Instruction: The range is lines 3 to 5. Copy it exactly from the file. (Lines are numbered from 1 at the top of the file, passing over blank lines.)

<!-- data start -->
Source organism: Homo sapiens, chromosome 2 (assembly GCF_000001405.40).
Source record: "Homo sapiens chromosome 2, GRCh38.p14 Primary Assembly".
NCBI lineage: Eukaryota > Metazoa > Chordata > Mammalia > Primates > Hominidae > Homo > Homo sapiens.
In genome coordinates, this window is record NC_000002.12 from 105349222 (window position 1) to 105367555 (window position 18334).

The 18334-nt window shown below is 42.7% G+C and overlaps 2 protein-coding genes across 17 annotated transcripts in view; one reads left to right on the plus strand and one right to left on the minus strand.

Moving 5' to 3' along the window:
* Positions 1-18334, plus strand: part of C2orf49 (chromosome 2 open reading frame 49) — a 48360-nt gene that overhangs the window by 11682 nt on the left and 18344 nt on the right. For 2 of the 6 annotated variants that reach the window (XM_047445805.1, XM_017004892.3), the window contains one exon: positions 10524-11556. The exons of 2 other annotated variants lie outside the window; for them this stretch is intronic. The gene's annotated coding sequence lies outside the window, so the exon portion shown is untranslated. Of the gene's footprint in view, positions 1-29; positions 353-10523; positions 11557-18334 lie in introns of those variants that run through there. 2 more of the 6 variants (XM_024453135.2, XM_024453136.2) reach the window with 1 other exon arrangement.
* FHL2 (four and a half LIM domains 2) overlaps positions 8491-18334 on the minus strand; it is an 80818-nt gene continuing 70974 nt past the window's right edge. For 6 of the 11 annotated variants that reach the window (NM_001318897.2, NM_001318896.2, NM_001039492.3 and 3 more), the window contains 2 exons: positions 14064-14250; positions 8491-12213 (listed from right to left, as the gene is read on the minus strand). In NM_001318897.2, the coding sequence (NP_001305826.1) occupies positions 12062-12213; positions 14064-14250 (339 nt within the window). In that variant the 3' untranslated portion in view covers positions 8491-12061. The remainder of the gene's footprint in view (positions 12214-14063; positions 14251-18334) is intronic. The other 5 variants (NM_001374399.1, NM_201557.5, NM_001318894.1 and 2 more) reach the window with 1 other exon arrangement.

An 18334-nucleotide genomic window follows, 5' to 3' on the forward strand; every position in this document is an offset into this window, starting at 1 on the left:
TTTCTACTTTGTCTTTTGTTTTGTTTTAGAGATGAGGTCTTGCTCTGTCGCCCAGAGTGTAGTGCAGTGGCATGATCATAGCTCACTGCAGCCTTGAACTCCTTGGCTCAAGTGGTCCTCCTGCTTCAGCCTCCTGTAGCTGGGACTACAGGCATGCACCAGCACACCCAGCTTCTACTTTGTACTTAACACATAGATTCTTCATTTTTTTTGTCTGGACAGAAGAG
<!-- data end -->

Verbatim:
NCBI lineage: Eukaryota > Metazoa > Chordata > Mammalia > Primates > Hominidae > Homo > Homo sapiens.
In genome coordinates, this window is record NC_000002.12 from 105349222 (window position 1) to 105367555 (window position 18334).

The 18334-nt window shown below is 42.7% G+C and overlaps 2 protein-coding genes across 17 annotated transcripts in view; one reads left to right on the plus strand and one right to left on the minus strand.